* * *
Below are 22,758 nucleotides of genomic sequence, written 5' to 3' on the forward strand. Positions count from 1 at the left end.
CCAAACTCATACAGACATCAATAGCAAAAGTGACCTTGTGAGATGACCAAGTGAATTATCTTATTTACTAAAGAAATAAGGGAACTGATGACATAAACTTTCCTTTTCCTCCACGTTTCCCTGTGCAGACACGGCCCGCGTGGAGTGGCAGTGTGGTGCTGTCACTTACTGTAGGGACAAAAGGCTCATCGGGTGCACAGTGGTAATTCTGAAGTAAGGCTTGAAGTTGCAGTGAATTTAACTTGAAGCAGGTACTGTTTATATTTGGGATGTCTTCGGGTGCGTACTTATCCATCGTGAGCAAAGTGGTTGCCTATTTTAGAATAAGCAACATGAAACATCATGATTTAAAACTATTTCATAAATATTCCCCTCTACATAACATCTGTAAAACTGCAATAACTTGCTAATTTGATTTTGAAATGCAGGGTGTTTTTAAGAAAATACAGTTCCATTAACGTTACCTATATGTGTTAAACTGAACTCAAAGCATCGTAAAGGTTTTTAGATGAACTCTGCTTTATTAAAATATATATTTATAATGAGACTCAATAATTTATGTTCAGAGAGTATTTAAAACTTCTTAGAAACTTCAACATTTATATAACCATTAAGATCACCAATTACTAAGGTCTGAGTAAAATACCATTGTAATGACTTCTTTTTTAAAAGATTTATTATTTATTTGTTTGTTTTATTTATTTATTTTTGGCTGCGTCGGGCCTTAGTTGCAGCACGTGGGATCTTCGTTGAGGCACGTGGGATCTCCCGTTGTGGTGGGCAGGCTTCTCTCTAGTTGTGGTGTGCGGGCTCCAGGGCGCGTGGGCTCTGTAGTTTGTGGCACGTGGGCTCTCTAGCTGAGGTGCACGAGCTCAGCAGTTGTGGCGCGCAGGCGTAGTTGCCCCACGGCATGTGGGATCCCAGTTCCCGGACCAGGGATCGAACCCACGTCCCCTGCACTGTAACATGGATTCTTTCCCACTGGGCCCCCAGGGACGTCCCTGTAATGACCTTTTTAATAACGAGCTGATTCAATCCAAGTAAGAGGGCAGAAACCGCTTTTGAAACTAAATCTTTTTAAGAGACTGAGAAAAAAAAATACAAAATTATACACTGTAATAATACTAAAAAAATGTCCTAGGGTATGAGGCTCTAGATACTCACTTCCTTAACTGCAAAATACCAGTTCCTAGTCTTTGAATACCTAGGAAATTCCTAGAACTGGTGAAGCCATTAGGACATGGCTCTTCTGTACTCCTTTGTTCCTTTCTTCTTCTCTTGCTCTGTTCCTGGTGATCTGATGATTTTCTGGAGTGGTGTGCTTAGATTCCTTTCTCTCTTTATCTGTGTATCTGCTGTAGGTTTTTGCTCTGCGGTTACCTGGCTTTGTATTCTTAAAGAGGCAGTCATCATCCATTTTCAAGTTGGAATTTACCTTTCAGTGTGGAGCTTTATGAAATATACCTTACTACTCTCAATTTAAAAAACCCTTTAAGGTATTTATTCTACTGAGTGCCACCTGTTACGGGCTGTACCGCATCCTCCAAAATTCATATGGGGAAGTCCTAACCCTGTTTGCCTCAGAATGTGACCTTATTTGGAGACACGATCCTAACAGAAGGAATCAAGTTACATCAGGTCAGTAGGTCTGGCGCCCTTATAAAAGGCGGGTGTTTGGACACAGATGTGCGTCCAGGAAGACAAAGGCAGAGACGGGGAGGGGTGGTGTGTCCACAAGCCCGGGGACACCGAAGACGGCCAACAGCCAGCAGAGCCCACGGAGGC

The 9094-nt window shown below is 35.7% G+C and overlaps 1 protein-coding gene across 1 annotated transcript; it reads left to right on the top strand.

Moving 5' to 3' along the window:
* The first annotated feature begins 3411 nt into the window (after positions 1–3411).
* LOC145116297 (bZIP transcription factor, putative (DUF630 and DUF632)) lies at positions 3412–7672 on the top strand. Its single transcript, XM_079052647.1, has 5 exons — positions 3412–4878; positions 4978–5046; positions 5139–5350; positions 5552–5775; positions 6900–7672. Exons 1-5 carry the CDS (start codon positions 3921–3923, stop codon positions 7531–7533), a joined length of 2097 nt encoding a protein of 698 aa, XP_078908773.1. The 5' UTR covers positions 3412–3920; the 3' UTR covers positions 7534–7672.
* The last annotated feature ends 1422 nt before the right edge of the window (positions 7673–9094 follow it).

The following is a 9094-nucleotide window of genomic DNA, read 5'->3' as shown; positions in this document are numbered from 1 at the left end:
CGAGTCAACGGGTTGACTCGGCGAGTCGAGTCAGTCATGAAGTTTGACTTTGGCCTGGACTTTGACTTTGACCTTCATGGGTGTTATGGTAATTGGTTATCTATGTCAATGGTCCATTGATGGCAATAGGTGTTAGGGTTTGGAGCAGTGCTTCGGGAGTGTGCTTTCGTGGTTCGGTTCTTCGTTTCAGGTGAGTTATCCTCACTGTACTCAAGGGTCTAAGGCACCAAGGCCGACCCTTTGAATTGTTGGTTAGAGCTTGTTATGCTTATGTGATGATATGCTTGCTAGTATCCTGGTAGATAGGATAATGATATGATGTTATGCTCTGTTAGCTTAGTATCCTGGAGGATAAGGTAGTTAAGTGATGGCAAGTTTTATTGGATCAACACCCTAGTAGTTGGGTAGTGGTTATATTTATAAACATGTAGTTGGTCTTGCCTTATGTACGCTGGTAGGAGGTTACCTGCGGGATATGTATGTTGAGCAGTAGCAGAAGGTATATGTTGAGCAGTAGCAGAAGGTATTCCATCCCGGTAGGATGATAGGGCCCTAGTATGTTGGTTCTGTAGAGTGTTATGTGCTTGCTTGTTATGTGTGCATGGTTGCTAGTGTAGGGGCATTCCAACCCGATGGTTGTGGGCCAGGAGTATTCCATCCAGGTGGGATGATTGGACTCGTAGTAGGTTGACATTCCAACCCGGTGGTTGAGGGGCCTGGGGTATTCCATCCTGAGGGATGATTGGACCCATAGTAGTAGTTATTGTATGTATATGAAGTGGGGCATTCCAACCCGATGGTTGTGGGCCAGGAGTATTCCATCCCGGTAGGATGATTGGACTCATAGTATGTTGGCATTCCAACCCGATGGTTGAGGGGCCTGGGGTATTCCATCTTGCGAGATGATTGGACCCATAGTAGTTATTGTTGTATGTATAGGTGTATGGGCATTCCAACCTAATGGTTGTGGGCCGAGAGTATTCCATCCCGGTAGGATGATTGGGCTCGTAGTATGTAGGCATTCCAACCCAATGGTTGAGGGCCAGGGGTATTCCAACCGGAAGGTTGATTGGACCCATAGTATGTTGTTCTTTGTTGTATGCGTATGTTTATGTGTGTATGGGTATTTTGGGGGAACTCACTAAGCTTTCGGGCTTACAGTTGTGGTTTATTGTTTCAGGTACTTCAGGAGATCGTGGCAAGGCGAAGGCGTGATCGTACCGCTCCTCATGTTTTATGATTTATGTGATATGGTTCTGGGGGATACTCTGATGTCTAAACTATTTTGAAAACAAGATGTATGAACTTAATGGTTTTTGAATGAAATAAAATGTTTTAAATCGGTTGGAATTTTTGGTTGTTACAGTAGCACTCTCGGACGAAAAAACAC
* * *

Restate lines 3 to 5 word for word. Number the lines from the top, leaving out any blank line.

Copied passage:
The 9094-nt window shown below is 35.7% G+C and overlaps 1 protein-coding gene across 1 annotated transcript; it reads left to right on the top strand.

Moving 5' to 3' along the window:
* The first annotated feature begins 3411 nt into the window (after positions 1–3411).